We continue the review of the most important NBA trades in 2011 with the second part. This can very helpful to determine the most effective NBA fantasy teams and also in the perspective of the new NBA season.
One of the most important NBA trades so far, if not the No.1 trade this winter, Chris Paul to LA Clippers. It was a lot to give up for the Clippers, but this is an incredibly special point guard in Paul, and the team has never had a player like him on the roster.
The combination of Paul and Blake Griffin has fans insanely excited about the “other” franchise in Los Angeles, and it’s a bold move that the team had to pull off in order to prove that the club is not a doormat in the league any longer.
The Grizzlies absolutely had to re-sign Marc Gasol given how important he is to what Memphis does as a team, and the team knew all along that there was no way he could be allowed to go anywhere else. The Grizzlies have too much invested in Mike Conley and Zach Randolph (with each getting a recent extension) to allow Gasol to get an extended look elsewhere.
Golden State overpaid Brown. However, it’s a one-year deal, so the Warriors are not locked into anything long-term, and the team had absolutely no presence defensively in the low post had the club not inked Brown to a contract. Given the style of play the team wants to operate under with Mark Jackson at the helm, a banger down low was a critical addition.
DeAndre Jordan signed with Los Angeles Clippers. This one makes a lot more sense for Los Angeles’ future. Chris Paul single-handedly revived Tyson Chandler’s career in New Orleans, and although Jordan is not at Chandler’s level, the similarities between their games at this stage in their respective careers is clear.
Vince Carter continues his odyssey at Dallas Mavericks. Carter doesn’t have much left in the tank at this stage of his career, but he’s a nice piece off the bench if used properly in Rick Carlisle’s attack. There’s not a lot of risk whatsoever involved with the signing, but to think that he’s going to contribute 15 points nightly off the bench is far too much to expect from him, given how he looked last year.
Josh McRoberts serving as depth behind Andrew Bynum and Pau Gasol is a whole lot better than Theo Ratliff, Joe Smith, D.J. Mbenga or any other veteran at the end of his career. Lakers did a good move on this one. The club had to address concerns about getting younger and more athletic in that department, and given that McBob got just the mini mid-level exception on a two-year deal, he’ll play a nice role in Mike Brown’s new approach.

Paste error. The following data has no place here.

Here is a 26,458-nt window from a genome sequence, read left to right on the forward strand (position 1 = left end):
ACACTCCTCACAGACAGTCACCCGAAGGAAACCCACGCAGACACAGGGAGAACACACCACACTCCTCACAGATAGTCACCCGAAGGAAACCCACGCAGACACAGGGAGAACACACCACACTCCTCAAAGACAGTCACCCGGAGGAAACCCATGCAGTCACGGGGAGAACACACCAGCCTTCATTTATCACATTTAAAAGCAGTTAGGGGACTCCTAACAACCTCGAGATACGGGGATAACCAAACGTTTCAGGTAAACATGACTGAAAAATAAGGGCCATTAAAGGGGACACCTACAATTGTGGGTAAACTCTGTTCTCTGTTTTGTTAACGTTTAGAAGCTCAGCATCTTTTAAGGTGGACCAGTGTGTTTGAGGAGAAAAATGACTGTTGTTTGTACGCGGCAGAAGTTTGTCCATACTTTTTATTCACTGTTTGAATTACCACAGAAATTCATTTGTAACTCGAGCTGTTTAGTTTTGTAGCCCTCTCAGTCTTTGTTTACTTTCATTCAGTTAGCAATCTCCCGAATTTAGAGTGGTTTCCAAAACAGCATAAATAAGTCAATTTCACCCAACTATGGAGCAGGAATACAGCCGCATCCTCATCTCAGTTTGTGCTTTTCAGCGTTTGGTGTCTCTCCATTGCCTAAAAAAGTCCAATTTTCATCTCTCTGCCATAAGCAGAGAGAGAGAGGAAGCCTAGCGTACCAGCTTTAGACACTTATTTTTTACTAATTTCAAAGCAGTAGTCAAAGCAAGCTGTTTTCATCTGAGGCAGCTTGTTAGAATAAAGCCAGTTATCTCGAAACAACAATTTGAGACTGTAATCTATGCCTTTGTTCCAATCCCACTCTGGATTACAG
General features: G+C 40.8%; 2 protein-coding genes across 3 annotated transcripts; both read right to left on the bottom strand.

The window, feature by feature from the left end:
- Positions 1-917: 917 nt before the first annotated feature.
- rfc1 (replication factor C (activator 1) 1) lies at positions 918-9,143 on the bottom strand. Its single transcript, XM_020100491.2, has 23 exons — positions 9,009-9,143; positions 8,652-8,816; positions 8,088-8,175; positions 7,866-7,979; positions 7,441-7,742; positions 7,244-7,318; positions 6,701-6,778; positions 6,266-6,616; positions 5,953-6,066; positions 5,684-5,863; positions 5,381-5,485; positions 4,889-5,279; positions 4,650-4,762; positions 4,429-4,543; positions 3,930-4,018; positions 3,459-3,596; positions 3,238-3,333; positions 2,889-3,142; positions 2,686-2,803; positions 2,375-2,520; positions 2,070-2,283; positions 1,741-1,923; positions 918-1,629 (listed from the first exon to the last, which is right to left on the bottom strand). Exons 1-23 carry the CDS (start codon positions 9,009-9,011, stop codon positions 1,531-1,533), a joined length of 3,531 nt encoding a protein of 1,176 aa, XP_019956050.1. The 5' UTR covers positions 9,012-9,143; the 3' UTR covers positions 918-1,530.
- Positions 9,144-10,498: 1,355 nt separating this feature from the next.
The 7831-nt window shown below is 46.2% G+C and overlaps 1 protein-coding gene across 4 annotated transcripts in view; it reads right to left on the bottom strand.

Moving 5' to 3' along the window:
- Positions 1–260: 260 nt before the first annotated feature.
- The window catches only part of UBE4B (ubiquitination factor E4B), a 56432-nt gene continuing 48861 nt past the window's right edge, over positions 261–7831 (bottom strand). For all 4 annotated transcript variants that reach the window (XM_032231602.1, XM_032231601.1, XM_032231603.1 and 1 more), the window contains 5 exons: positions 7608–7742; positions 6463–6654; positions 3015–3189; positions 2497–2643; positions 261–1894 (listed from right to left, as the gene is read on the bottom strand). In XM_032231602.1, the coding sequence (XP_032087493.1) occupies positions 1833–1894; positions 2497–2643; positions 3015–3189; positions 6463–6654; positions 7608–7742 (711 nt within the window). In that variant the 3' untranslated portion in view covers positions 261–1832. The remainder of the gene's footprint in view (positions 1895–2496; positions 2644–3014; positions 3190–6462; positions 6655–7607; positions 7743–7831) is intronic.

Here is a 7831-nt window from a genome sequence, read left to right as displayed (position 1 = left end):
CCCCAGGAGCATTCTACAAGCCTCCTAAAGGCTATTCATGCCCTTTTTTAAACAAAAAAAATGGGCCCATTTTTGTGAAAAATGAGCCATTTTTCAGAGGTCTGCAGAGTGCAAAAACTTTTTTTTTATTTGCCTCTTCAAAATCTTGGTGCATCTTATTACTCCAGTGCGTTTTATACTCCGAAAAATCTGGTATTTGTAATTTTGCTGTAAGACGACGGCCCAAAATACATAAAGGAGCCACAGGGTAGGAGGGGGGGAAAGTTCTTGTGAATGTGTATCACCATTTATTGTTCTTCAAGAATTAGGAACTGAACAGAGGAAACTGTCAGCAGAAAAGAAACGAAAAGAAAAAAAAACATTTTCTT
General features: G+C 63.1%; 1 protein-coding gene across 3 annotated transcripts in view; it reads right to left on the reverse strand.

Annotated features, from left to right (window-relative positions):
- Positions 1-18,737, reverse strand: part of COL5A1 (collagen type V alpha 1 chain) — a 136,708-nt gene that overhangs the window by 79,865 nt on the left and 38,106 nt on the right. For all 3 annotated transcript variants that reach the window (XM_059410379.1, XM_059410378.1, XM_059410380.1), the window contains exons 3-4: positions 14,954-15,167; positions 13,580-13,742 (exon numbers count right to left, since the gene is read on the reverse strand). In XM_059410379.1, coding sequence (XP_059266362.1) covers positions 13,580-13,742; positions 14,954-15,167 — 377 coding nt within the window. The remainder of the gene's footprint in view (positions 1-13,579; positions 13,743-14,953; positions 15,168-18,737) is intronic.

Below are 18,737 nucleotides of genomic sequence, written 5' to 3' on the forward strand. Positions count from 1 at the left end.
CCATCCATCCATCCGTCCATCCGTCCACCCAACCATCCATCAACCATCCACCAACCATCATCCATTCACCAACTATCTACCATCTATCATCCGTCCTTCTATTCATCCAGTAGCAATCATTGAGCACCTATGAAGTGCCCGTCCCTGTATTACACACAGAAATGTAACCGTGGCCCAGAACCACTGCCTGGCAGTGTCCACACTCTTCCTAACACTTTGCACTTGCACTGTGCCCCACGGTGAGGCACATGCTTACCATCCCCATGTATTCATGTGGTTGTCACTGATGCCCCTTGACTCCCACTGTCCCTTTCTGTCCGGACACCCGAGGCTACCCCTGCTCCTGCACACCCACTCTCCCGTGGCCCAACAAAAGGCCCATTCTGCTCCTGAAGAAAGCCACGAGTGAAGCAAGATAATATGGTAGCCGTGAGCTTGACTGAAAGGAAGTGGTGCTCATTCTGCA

Nene is overpaid but the Denver front court would’ve been remarkably thin had the club not been able to retain the veteran who has anchored the approach up front.He’s just 29 years old, and he can make a big impact for the Nuggets as the team looks to retool in the post-Carmelo Anthony era.
The Bulls scored big with the addition of a veteran like Hamilton for just two seasons and $10 million. He’s a fantastic addition to serve in a starting role alongside Derrick Rose, and his type of championship experience and commitment to winning is exactly the type of thing that will blend brilliantly in Tom Thibodeau’s locker room.
Reggie Williams showed that he can score when given the opportunity to do so when he was with the Warriors, but he struggles in almost every other aspect of the game. Charlotte was desperate to add some offense after struggling last season in that department, but he’s already sidelined for six to eight weeks following knee surgery and is going to miss a lot of valuable practice time as a result.
Carl Landry is a nice piece to have back for the Hornets despite his hefty price tag ($8.75 million), but the commitment is just for a single season and allows the team to enter a loaded 2012 offseason with additional cap space.
Jamal Crawford moving to Portland Trail Blazers. The volume scorer will have the offense tailored to him in the second unit, and he’s especially important given Brandon Roy’s retirement. He is going to be very fun to watch in the Portland offense, and given the contract that he signed to come aboard, it’s just another example as to why acting General Manager Chad Buchanan should be handed the full-time job.
A trade that was consider quite tricky by most of the analysts. Glen Davis (Orlando Magic) for Brandon Bass (Boston Celtics).Celtics had very little interest in retaining “Big Baby” at that price, and Danny Ainge did really well to turn him into Bass. The bruising big man is a better fit for what the Celtics want to do beneath the basket, and he comes with very limited financial risk at just $4 million this season.
Excellent trade for the Mavericks. Odom requested to be dealt following the vetoed Chris Paul trade which would’ve put him in New Orleans, and the Mavericks had an $8.9 million trade exception in the back pocket waiting to be used. Dallas widely swooped in on Odom at pennies on the dollar after Los Angeles GM Mitch Kupchak was forced to make a move, and Mark Cuban made a splash after losing Tyson Chandler to New York.
Rudy Fernandez and Corey Brewer to Denver Nuggets who lost some depth on the wing after J.R. Smith and Wilson Chandler both signed in China, but the new additions well help round out the attack in the second unit.Denver might have really gotten a steal with Fernandez now that he’s in a place where he’ll actually be utilized, and Brewer’s defensive intensity is not something that should be overlooked.
Tyson Chandler to New York Knicks. Despite the team giving Chauncey Billups the boot via the amnesty clause in order to make this happen, Chandler instantly gives New York the best front line in all of basketball.The Knicks have lacked a legitimate center since the days of Marcus Camby in the middle.
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